On the other hand, a lot of the story details were drawn from life. Most significantly, all the gory information in the story about how snakes are fed is absolutely true…These details gave a framework to the story that struck me as a good way to explore some interesting ethical questions.

Here are some other things that are true:

  • Our landlord’s daughter in Carrboro, NC had an albino snake named Orangina that she asked us to take care of, but it was an albino corn snake rather than a Burmese python. I insisted that they find someone else to take care of her, because I couldn’t bear the thought of having to feed her. All that year I kept accidentally pulling out dead frozen mice in Ziploc bags that had been tucked away into the back recesses of the freezer.
  • I was a docent at a science museum when I was in college. There were two boa constrictors on display at the museum. In the basement of the museum was a tankful of mice who were fated to one day become dinner for these snakes. In my head I can still hear the squeak of their wheel as they endlessly ran by the harsh yellow light of a bare bulb. A coworker told me that she came to work one morning after the snakes had been fed the night before, and she saw that they hadn’t eaten one of the mice. The mouse was nestled comfortably, fast asleep in the coil of one of the snakes. I’m not sure what actually happened to that mouse, but I think we can all agree on what should have happened. If there is even a shred of justice in this world, that mouse would have been shipped off to live out the rest of its natural life vacationing on some breezy, warm isle with a frozen margarita in one paw and a trashy novel in the other, and being waited on by attentive cabana boys.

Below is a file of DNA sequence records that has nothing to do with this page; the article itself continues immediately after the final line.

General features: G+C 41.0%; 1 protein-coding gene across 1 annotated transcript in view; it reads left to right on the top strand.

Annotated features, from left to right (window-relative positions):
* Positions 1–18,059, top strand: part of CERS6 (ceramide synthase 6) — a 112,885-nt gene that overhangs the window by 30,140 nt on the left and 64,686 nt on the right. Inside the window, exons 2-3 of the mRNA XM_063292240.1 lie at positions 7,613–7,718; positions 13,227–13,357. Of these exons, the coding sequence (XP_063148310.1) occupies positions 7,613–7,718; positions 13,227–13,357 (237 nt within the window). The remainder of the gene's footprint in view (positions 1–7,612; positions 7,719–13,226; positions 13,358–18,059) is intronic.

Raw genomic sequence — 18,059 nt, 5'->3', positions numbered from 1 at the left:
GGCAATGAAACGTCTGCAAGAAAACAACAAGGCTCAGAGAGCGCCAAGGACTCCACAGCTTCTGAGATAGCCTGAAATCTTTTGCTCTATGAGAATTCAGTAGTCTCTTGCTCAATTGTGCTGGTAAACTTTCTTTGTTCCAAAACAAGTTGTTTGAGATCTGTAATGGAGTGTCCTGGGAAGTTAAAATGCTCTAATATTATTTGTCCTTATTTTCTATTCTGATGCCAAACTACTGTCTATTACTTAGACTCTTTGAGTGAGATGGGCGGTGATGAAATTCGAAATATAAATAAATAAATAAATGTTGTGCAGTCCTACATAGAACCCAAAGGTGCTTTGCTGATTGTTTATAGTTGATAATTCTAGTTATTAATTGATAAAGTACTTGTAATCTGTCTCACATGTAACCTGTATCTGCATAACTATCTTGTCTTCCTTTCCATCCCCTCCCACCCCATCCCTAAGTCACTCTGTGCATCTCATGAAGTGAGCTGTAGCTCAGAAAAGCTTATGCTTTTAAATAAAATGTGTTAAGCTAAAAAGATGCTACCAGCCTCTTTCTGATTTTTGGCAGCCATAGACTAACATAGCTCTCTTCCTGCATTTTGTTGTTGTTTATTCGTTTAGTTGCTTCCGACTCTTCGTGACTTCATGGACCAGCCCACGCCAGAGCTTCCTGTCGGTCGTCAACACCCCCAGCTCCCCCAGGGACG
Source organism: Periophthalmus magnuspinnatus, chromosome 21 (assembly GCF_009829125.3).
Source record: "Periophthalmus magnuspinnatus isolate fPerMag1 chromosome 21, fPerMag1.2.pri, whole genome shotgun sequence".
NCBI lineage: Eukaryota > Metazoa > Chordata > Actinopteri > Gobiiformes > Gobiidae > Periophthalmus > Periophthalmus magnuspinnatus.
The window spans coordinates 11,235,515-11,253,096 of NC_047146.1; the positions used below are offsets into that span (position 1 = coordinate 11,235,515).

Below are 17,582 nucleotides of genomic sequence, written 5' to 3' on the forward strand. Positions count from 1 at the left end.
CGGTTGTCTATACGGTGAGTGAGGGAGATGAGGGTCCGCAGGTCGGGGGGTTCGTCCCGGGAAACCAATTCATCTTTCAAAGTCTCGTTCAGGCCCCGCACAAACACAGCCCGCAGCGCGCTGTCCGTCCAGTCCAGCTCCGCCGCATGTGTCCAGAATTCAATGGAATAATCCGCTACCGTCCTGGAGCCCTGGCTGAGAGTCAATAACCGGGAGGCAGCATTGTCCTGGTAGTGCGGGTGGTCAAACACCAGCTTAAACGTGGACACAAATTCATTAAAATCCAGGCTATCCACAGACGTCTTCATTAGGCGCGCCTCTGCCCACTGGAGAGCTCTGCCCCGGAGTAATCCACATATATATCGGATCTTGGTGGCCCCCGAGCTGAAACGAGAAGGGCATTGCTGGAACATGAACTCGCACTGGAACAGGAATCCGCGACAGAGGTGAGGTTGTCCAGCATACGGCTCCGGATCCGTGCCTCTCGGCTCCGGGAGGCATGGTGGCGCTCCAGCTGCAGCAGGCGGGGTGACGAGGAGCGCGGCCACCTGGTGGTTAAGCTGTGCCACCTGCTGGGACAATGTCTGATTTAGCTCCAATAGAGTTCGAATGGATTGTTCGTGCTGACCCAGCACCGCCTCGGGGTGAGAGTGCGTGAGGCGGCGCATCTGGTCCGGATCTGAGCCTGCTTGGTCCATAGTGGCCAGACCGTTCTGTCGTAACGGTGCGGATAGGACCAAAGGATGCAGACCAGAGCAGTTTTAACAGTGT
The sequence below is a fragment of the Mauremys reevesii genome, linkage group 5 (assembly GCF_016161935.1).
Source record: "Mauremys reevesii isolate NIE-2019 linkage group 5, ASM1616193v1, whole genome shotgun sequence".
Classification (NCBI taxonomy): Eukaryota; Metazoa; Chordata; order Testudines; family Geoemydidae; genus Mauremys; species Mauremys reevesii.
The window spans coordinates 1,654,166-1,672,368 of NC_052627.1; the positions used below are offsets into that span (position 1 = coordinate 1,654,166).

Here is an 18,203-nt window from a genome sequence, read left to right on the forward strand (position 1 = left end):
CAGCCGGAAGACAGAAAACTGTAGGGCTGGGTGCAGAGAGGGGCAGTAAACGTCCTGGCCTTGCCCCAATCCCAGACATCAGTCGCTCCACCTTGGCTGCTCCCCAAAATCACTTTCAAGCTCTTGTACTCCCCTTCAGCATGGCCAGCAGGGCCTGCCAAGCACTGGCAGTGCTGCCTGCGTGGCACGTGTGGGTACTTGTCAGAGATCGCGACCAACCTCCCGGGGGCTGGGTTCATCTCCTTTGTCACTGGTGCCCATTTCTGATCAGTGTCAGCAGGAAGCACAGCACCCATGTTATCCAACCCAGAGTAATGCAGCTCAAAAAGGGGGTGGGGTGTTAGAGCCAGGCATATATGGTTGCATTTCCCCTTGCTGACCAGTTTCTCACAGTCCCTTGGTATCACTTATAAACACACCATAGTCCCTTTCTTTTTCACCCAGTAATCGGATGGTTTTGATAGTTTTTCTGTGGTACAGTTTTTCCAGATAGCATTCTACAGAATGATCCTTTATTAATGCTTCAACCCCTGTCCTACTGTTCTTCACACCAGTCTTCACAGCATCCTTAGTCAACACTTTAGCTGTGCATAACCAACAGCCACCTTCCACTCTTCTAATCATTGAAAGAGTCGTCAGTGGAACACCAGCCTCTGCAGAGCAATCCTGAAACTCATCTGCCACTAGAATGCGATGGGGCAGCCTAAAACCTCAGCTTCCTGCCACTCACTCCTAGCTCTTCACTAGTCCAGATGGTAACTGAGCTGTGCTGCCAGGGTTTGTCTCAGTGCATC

• In Carrboro we had a kind, but slightly kooky neighbor (this could describe a large percentage of the population of that lovable town, by the way). One Sunday afternoon he knocked on our door. He told us that he had just killed a copperhead snake and that the kids should come over to see it so that they would know what to look out for. As we crossed the street to his house he explained to us that to make sure it was a copperhead and not an innocuous look alike, he had held out a leather gardening glove toward its head. It had struck at the glove and he saw venom dripping. At that point he whacked it with a shovel, almost but not quite decapitating it. He warned us in advance that it was not going to be a pretty sight. In his backyard we saw the bloody remains of the copperhead. I didn’t want to go anywhere near it, but our neighbor cheerfully said, “You can touch it, kids!” To my absolute horror, all three of my children rushed up to pet the bloody dead snake. Suddenly, my son Nicholas shouted, “It’s alive!” I shrieked as I saw that the snake had indeed started to wriggle. The neighbor assured me that it was in fact dead, and that it was a primitive nerve reflex that kept the snake’s body moving even after death. I was telling this story to a friend, who told me that he had once completely severed the head off a snake and its jaws continued to open and close for a few horrific minutes. I’ve since learned that you can get bitten by a dead snake!
  • Burmese pythons are often kept as pets. They have become an invasive species in the Florida Everglades, probably because pet snakes were released or escaped into the wild. They get so large they have been known to eat prey as large as alligator or deer.
  • My sister called to tell me that after reading my story she thinks I’m a creepy sicko. Hello?! FICTION?!